I know I am not alone when I say my favorite part of King of Scars was the constant banter between two of the protagonists, Zoya and Nikolai. Since she appeared smirking at Alina’s love interest in the second chapter of Shadow and Bone, Zoya’s reputation has seemed to be cemented as an icy seductress there only to give Alina boy trouble. But, although she was was not treated kindly in Bardugo’s first series, Zoya is certainly not in for a redemption arc in this one. Instead, readers get to peer inside her head, where she transforms from a sexist cliché to an empowered, three-dimensional character. But, make no mistake- Zoya has not gotten nicer. She’s just as witty, and even more ruthless, but now, she’s finally, rightfully, taking control of her narrative.

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Queen of Air and Darkness by Cassandra Clare

qoaad.jpgQueen of Air and Darkness is a brick. Surpassing 900 pages if you count the bonus short story in the back, the novel is the heftiest I’ve read in a very long time. Contributing to its length are the appearances of nearly every character from Clare’s previous works, (Clary and Jace from The Mortal Instruments, Jem and Tessa from The Infernal Devices, Magnus and Alec from The Bane Chronicles, and more) who each adds to an enjoyable ensemble cast of characters.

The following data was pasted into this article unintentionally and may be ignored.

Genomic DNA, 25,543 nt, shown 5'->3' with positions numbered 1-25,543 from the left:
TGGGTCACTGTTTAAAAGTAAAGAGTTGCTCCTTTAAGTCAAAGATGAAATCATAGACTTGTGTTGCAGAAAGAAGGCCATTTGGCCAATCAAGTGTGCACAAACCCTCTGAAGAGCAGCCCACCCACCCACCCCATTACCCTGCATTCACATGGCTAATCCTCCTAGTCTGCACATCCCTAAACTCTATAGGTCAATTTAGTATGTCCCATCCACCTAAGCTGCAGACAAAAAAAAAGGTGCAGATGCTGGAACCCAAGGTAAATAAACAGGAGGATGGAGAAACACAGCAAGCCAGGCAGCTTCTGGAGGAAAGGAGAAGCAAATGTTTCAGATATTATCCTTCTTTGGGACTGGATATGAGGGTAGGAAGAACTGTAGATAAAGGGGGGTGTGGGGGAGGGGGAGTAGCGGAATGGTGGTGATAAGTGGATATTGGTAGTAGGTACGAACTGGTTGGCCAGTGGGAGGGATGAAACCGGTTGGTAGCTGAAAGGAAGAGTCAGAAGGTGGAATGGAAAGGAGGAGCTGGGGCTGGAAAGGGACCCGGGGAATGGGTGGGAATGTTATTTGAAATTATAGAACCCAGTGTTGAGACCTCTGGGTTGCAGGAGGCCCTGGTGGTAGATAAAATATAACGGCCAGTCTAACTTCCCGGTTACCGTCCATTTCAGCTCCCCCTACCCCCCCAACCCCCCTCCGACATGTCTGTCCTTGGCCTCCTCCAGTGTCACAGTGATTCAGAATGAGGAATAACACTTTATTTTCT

Most of these characters, as well as the expected protagonists in The Dark Artifices, receive their own storyline, or at least their own perspective and I suspect devoted fans will be happy to see past favorites again, as I certainly was. However, some of their stories felt superfluous and like they were taking away from the storyline started in Lady Midnight and Lord of Shadows.

“People were made up of all sorts of different bits…Funny bits and romantic bits and selfish bits and brave bits. Sometimes you saw only a few of them. Maybe it was when you saw them all that you realized you knew someone really well.”

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On The Come Up by Angie Thomas

otcuIn On the Come Up, Angie Thomas builds upon the vivid world of Garden Heights that she introduced to readers in her #1 New York Times bestseller debut, The Hate U Give. But this time, instead of Starr Carter narrating this story, readers are introduced to sixteen year old Bri Jackson, daughter of underground rap legend Lawless. Like her father, who was killed in a gang-related shooting when she was little, Bri dreams of becoming a legendary rapper (that is when she’s not taking ACT prep courses or geeking out over tweety bird).